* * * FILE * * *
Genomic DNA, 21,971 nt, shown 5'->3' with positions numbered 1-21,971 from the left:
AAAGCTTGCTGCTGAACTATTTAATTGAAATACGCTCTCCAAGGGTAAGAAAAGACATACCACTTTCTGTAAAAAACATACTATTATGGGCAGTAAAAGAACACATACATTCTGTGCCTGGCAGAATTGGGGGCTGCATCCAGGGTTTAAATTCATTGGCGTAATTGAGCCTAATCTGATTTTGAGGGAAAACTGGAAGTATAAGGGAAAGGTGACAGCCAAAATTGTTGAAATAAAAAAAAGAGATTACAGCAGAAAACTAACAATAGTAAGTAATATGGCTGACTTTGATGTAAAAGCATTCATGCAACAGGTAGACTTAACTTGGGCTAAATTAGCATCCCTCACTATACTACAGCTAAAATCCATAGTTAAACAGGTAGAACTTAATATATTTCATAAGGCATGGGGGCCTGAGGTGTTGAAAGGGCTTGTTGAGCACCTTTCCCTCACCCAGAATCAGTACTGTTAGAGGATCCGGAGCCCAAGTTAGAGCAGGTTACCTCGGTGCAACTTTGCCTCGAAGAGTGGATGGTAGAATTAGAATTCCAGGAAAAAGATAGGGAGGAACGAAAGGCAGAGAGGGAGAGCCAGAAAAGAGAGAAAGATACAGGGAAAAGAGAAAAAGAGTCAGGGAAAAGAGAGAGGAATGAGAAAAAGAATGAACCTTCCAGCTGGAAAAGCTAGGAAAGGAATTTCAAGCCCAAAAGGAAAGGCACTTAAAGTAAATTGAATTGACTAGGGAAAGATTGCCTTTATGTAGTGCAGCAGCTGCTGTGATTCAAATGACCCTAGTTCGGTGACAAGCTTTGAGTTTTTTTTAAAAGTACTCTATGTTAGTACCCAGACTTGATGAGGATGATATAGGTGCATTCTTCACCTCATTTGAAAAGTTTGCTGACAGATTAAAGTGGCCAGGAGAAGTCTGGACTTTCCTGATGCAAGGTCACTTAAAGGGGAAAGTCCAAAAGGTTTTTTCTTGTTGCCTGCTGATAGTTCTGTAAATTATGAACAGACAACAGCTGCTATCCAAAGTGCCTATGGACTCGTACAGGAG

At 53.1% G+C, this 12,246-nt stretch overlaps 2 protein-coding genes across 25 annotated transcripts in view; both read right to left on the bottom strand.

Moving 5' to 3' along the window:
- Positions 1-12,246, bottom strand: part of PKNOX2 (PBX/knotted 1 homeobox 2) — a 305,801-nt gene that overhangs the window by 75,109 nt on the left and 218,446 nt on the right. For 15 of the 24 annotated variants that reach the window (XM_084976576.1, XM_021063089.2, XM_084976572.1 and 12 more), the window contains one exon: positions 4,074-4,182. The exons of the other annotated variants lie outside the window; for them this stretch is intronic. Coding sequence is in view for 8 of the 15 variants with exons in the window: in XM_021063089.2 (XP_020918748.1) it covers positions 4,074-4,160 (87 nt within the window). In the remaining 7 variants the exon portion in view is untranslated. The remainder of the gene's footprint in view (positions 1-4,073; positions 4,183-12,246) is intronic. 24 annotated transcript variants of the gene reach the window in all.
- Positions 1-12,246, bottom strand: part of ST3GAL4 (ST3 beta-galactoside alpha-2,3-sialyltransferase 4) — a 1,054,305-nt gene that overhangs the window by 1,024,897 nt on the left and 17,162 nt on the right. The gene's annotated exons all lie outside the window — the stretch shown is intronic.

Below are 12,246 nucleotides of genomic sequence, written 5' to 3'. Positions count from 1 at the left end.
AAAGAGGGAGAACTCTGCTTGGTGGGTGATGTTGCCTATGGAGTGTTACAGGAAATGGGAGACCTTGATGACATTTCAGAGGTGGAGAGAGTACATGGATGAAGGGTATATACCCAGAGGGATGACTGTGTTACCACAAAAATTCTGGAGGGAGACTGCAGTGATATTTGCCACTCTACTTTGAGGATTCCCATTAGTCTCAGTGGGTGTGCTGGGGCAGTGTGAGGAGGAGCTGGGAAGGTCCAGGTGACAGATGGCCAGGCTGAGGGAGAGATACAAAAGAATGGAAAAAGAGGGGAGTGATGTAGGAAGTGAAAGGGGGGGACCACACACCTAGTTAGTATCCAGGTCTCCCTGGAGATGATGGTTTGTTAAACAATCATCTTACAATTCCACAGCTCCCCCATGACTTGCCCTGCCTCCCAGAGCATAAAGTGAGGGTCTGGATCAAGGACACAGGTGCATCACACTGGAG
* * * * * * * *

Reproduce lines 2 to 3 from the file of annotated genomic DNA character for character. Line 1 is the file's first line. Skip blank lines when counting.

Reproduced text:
AAAGCTTGCTGCTGAACTATTTAATTGAAATACGCTCTCCAAGGGTAAGAAAAGACATACCACTTTCTGTAAAAAACATACTATTATGGGCAGTAAAAGAACACATACATTCTGTGCCTGGCAGAATTGGGGGCTGCATCCAGGGTTTAAATTCATTGGCGTAATTGAGCCTAATCTGATTTTGAGGGAAAACTGGAAGTATAAGGGAAAGGTGACAGCCAAAATTGTTGAAATAAAAAAAAGAGATTACAGCAGAAAACTAACAATAGTAAGTAATATGGCTGACTTTGATGTAAAAGCATTCATGCAACAGGTAGACTTAACTTGGGCTAAATTAGCATCCCTCACTATACTACAGCTAAAATCCATAGTTAAACAGGTAGAACTTAATATATTTCATAAGGCATGGGGGCCTGAGGTGTTGAAAGGGCTTGTTGAGCACCTTTCCCTCACCCAGAATCAGTACTGTTAGAGGATCCGGAGCCCAAGTTAGAGCAGGTTACCTCGGTGCAACTTTGCCTCGAAGAGTGGATGGTAGAATTAGAATTCCAGGAAAAAGATAGGGAGGAACGAAAGGCAGAGAGGGAGAGCCAGAAAAGAGAGAAAGATACAGGGAAAAGAGAAAAAGAGTCAGGGAAAAGAGAGAGGAATGAGAAAAAGAATGAACCTTCCAGCTGGAAAAGCTAGGAAAGGAATTTCAAGCCCAAAAGGAAAGGCACTTAAAGTAAATTGAATTGACTAGGGAAAGATTGCCTTTATGTAGTGCAGCAGCTGCTGTGATTCAAATGACCCTAGTTCGGTGACAAGCTTTGAGTTTTTTTTAAAAGTACTCTATGTTAGTACCCAGACTTGATGAGGATGATATAGGTGCATTCTTCACCTCATTTGAAAAGTTTGCTGACAGATTAAAGTGGCCAGGAGAAGTCTGGACTTTCCTGATGCAAGGTCACTTAAAGGGGAAAGTCCAAAAGGTTTTTTCTTGTTGCCTGCTGATAGTTCTGTAAATTATGAACAGACAACAGCTGCTATCCAAAGTGCCTATGGACTCGTACAGGAG

At 53.1% G+C, this 12,246-nt stretch overlaps 2 protein-coding genes across 25 annotated transcripts in view; both read right to left on the bottom strand.